It never really occurred to me that the dresser needed a face lift-desperately. Until yesterday. The dresser, which I feel I just can't part with, as we have shared so much history together, had been displaced with the recent updates in our bedroom. It needed a new life, a new look, a new attitude. I could relate- I've been there before.
It has good features, it just needed a wardrobe update. Again, I could relate. I did a walking tour of the house to find a new place, a new space, a new purpose for the dresser. I often invite my husband along on these walking tours, to give him the illusion that I need his input on a decorating/repurposing/spacing conundrum. I usually ask him for his help, "just for 6 minutes", I assure him. Typically I just want to unearth him from a welding project and have his participation as my decorating buddy. Though he would probably prefer to decline my walking tour invites, he usually puts down what he is working on and joins me.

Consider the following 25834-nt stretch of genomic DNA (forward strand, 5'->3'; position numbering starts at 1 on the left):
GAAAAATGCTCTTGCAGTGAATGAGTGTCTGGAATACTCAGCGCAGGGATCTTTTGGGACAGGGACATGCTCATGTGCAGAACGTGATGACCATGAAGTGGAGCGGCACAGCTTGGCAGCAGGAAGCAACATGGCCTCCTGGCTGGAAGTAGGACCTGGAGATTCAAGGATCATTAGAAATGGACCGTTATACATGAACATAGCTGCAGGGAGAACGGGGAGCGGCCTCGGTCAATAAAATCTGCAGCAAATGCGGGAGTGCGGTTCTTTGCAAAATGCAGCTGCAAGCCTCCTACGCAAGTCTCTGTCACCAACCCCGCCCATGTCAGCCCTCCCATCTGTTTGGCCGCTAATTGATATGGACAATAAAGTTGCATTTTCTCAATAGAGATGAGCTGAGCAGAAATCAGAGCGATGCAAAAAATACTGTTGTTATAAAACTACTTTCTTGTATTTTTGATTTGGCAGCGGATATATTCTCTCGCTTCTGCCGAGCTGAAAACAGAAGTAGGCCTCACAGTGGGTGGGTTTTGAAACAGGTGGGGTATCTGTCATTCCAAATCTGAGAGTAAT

Once we had walked through the house-which takes all of 5 minutes-I decided that the dresser should move into the kitchen as a place to store baking gear and pots and pans. "Look!" I exclaimed, "It will just fit by the stove and the knives can go in the top drawer with my measuring cups, the pots and pans in the second drawer and in the third-Eureka! The food processor and cake pans!"
"Great." my husband replied. "Do you need me for anything else, or can I go back to work on my project?" See why I needed his input?!? I just need a buddy sometimes, you know, a cheerleader. I guess I shouldn't have invited him on that walking tour. What a patient man.
I don't typically measure things, I just need to SEE things, as in physically move the furniture into position and then, you know, SEE if it will work. Anyone who has worked with me doing visual displays in my past life can surely relate to this annoying habit.
It was going to work, and wouldn't it be fun, to have a dresser in the kitchen?!? Scandinavian, European, Old World like. Now I was excited. I rummaged in the basement to find my old and dear friend, the white paint. A bit of sandpaper, some rubber gloves (donned, as usual, too late in the project to do much good) and a wet washcloth and the 'ole gal was looking real pretty.